I Cape For Black Women

What makes a hero? Is it the super powers? The skill sets? The gadgets? Our intentions? Our actions?

I’m a comic book guy through and through so these are the questions that haunt me. There are moments in our lives that define us. That we allow to define us through our choices, our mistakes and how we respond to them. Sometimes those moments are big, sometimes they are minute. But in those moments we definitely learn the content of our character.

Here’s an example.

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What’s Hiding Behind the Feel-Good Curtain of Hidden Figures: One Black Feminist’s Take

In a scene in Hidden Figures that is all too familiar for Black women viewers, or really anyone from a historically marginalized group, Taraji P. Henson’s character Katherine Johnson rushes to enter the NASA control room where she has just handed off crucial calculations for astronaut John Glenn’s safe return from orbit, and has the door summarily slammed in her face. The camera lingers on Henson’s profile, as she grapples yet again with the devastating knowledge that although she may be a useful “computer” for spitting out numbers that may make missions successful and even save lives, she is still not seen as fully human in the eyes of her peers and superiors. Indeed, in Henson’s capable hands, viewers ourselves experience the physical and emotional pain of being barred from entering the halls of power for absurd reasons beyond one’s control — in this case, race and gender.

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Artist Talk: Shawn Taylor in Conversation with Ajuan Mance

If you’re in the Bay Area this week, you should attend this conversation. It is one of our events leading up to 2017’s Black Comix Arts Festival, a Co-Presentation of MoAD, Cartoon Art Museum, and Black Comix Art Festival.

Join the Cartoon Art Museum and Black Comix Art Festival at the Museum of the African Diaspora for, “Ajuan Mance in Conversation with Shawn Taylor,” an evening celebration of current Bay Area cartooning sensation Ajuan Mance as part of the SF Comics Fest. Writer Shawn Taylor from The Nerds of Color will chat with Ajuan about her latest projects in illustration, cartooning and writing, her creative process, her recent rise in popularity, and what she plans to achieve next.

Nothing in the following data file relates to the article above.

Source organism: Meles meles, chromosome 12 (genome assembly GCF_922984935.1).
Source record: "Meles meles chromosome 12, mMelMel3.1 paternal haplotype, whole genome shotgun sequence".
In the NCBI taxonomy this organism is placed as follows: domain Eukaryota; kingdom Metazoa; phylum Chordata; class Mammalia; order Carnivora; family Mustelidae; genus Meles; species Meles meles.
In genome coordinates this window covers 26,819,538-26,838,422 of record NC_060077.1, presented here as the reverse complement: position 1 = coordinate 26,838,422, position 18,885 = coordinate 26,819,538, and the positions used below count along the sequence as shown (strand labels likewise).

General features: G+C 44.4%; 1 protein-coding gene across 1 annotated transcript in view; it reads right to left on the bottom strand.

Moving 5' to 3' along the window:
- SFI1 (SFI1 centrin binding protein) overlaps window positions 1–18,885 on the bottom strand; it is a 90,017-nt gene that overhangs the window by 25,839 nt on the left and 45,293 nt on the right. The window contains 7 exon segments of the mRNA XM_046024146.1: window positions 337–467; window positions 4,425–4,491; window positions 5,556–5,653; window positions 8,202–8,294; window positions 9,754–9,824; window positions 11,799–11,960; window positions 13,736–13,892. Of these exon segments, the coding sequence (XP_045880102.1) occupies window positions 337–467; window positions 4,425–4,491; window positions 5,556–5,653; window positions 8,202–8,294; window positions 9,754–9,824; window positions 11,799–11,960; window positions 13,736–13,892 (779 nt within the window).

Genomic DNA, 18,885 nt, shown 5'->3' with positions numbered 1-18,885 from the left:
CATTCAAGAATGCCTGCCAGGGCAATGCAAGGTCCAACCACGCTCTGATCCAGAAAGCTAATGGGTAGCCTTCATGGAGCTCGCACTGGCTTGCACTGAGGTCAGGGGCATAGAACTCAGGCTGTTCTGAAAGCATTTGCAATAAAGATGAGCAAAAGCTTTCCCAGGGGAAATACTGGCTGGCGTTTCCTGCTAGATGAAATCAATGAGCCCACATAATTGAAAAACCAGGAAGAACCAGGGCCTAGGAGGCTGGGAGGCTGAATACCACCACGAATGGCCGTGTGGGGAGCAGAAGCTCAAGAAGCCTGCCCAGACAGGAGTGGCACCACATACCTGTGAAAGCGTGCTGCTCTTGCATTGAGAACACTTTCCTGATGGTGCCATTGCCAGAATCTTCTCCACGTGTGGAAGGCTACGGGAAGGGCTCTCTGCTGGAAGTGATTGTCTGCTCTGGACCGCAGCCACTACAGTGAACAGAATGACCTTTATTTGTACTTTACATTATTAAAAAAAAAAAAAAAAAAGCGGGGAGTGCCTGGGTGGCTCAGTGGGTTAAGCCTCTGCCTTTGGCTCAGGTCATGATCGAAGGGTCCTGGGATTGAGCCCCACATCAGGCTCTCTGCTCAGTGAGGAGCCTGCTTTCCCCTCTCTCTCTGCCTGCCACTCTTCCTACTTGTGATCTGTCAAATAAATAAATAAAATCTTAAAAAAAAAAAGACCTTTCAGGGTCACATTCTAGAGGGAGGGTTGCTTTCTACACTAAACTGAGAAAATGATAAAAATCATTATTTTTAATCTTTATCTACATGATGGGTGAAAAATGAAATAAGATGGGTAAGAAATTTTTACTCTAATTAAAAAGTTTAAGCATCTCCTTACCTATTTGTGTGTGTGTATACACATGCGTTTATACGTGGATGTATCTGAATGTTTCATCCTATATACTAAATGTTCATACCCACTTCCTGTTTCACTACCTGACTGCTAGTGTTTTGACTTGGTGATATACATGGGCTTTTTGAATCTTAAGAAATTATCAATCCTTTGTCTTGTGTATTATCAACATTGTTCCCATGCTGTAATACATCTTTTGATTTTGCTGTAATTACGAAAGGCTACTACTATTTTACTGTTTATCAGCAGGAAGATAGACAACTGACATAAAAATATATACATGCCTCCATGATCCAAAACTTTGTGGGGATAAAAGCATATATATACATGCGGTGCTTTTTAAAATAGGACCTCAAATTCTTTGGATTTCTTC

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Luke Cage is the Most Feminist Show on TV

Spoiler warning: spoilers throughout. Best to read this after watching the whole season! Which I recommend!

It was during a small, nearly throwaway scene deep in episode 10 that it hit me like Jessica Jones’ fist: Luke Cage is the most feminist show I’ve ever seen.

The scene, captured in the screen grab above, features four women characters — four black women, not a one of them under the age of 30 (and none of the actresses under 35) — each of whom is in fundamental conflict with the others, but who come together in two temporary alliances to fight a multi-level battle. Yes, it’s complicated.

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TIFF Review: The Birth of a Nation

by Joelle Monique

In watching The Birth of a Nation I was a little destroyed. There’s so much to unpack. Nat Turner is a legendary figure in the Black community — a former slave who removed his own shackles. It’s a story I’ve wanted to see on screen for a long time. The reviews out of Sundance were huge. Then, news of Nate Parker rape charges and acquittal broke. I debated a long time about whether or not to cover the story when I came to TIFF. Eventually, I decided that a film this prominent and this culturally invested couldn’t be ignored. I have mixed feelings about what I saw. I’m going to take it slow.

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The New Ghostbusters: Should I be Afraid?

So… The trailer for the new Ghostbusters film hit today. I am a really big fan of the original first film, and I enjoyed the much misunderstood second. I was really looking forward to this reboot. The new (all woman) cast looked stellar. I love the idea of an all-woman ghostbusting squad. I think there are opportunities for a completely different type of humor that would be a welcome relief from the smarmy, white guy charm of the original two films. I damn near broke my tablet trying to watch it.

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